Lord Carey’s call for Parliament to think again about whether terminally ill patients should be granted the right to choose when to die has reignited the assisted-dying debate.
His comments, supported by Archbishop Desmond Tutu yesterday, put him at odds with long-held views of the Church of England and his successor, the current Archbishop of Canterbury, Justin Welby.
With Lord Falconer’s Assisted Dying Bill having its second reading in the House of Lords this Friday, it is high time that a proper debate is held about an increasingly emotive human right.
As compassionate human beings, it is difficult to disagree with the notion that someone should be able to end their own life if their suffering has become too much for them to endure. We already have “do not resuscitate” orders which allow medical professionals to respect the wishes of patients who do not want to undergo life-saving CPR. Life-support machines can also be switched off if there is tacit consent between doctors and relatives, allowing a life to end.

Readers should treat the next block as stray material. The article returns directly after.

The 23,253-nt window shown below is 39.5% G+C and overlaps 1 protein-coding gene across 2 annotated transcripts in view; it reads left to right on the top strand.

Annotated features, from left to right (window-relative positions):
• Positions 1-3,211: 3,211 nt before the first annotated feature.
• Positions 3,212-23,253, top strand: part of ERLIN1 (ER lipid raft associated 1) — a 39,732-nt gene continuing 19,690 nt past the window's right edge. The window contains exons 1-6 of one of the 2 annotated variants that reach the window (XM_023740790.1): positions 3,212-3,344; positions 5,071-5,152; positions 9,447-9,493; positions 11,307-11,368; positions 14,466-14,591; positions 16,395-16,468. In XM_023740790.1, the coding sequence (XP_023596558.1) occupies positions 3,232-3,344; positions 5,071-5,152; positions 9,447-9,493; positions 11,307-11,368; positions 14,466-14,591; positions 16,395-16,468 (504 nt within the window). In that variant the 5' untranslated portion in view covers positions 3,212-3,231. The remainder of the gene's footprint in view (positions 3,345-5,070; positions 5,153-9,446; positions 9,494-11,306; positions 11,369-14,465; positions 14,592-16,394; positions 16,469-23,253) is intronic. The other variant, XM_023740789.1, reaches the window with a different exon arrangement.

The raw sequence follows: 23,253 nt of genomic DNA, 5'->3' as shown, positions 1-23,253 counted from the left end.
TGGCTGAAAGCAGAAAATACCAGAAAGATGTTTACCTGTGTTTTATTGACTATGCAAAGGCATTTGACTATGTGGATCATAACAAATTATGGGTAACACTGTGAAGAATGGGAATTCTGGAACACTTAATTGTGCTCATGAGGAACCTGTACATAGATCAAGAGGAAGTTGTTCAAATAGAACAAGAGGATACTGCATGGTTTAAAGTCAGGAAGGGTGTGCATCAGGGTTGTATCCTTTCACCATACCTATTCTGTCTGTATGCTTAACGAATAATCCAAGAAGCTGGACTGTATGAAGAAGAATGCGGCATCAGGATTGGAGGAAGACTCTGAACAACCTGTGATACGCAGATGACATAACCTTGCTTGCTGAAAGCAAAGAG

The real points of disagreement centre on the conditions that should be imposed before a decision to end life is taken.
Most people remember the heartbreaking case of Tony Nicklinson, who suffered from locked-in syndrome following a stroke in June 2005. He was of sound mind, but was left paralysed from the neck down and unable to speak. After communicating to his family his wish to end his life, Mr Nicklinson mounted a legal challenge to current legislation, saying he “had no dignity” left. Any who questioned his initial decision were left in no doubt on seeing his reaction when his appeal was rejected.
We strive to end suffering all over the globe. With the right safeguards in place, the arguments to allow a terminally ill patient to end their own life get stronger.
If the right to life is the ultimate civil liberty, who are we to say that the right to die with dignity is not?